Aging is a natural trend towards an increase in the proportion of older people in our population and will continue until the Canadian population stabilizes.
The aging trend is merely part of the much larger demographic transition which has accompanied the development of our modern societies. In this transition, life expectancy has increased from under 40 years in the 1700s to nearly 80 and the number of children per woman has decreased from 6 to near 2.
This demographic transition features:
- lower fertility rates
- longer life spans and
- higher proportions of seniors
Growth Doesn’t Pay For It
Aging is inevitable and simply cannot be reversed except by catastrophic population collapse or exponential population growth continuing forever. Aging cannot be supported endlessly by fiscal deficits with the expectation that “growth will pay for it”. Growth does not pay for past deficits as a larger version of a debt producing fiscal structure adds on even larger debts going forward.
Immigration Can’t Fix It
Very high levels of immigration has been touted as a “fix” for an aging population. The objective of this fix seems to be to maintain forever the age structure and the rate of growth of the baby boom period. Ie make it the 1950s forever. Attempting to boost immigration to levels which will run ahead of the aging trend will see extreme and ever-increasing levels of immigration with little effect on the age structure.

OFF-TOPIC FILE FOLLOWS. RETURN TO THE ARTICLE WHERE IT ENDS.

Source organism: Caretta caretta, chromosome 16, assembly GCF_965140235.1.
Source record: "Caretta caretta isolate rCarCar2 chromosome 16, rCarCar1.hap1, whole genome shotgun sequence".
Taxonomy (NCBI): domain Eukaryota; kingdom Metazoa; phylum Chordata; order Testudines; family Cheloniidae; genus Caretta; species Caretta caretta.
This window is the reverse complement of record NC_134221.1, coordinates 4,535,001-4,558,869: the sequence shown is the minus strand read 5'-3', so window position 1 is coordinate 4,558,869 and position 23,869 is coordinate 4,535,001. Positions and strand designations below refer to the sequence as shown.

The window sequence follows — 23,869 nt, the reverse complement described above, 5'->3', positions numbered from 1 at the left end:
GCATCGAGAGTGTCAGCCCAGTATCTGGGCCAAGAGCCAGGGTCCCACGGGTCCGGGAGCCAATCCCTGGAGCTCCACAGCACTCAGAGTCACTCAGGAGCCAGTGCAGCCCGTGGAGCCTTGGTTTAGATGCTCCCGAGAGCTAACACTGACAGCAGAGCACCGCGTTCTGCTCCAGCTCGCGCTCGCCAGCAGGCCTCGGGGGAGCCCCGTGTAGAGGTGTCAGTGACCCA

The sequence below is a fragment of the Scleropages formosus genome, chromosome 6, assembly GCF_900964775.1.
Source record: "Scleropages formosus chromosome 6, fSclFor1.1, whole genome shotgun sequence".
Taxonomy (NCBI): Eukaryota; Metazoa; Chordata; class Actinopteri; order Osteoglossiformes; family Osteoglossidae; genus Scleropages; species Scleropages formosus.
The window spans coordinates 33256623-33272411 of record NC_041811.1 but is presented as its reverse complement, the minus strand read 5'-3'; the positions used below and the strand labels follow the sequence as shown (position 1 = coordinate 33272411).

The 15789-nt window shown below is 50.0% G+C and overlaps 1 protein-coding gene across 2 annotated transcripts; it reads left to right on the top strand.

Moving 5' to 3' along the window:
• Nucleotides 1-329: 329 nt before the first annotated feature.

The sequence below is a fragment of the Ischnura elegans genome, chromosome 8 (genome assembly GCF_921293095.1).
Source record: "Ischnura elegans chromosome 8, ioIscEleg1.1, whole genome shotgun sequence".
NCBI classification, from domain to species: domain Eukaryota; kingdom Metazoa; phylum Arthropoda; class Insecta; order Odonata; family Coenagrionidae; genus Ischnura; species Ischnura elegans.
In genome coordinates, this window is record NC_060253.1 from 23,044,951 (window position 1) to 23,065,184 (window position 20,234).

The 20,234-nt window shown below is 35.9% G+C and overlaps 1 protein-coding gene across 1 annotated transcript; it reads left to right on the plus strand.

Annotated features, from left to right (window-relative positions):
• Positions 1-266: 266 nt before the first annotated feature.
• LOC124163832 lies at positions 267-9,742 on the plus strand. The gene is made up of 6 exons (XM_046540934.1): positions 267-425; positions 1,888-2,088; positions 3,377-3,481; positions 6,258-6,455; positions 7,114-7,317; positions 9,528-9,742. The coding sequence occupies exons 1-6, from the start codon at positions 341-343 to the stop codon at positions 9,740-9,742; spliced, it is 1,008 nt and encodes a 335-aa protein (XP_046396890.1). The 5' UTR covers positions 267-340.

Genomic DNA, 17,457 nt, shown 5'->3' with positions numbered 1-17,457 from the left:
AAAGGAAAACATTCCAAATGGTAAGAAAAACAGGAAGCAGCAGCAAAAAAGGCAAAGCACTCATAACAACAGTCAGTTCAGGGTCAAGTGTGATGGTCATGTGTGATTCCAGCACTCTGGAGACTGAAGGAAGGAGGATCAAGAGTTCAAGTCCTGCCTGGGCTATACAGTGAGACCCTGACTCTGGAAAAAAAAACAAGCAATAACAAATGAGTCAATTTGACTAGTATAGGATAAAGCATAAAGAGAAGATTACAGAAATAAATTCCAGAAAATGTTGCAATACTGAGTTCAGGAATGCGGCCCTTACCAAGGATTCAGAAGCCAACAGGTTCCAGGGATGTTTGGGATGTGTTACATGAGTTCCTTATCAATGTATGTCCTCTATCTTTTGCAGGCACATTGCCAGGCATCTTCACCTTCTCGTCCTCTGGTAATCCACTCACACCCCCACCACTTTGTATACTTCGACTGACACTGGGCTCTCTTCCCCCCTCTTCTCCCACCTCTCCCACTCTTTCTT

- The age structure of our immigration stream is not different enough to “youthenize” our population
- Aging is a global phenomenon
We Need a Better Strategy
Understanding the nature of the changes and modifying our expectations of endless growth are the challenges which all countries will have to meet. Canada is fortunate in that many advanced societies are decades ahead in this transition and are providing an excellent reference for the development of policies which will allow us to deal successfully with the transition to demographic stability.
The best means of dealing with a shift to a higher proportion of seniors is to boost job quality and flexibility along with wage rates. People must be encouraged to be healthy and the concept of working well past the age previously thought of as “retirement age” must be embraced.
Neither Business-as-Usual nor Business-as-it-Once-Was is sustainable. Make sure your media sources and your political representatives are clear on the need for well-informed progressive change in Canadian public policy. “More of the same” is not a viable strategy.
For more in-depth discussion on aging see our page: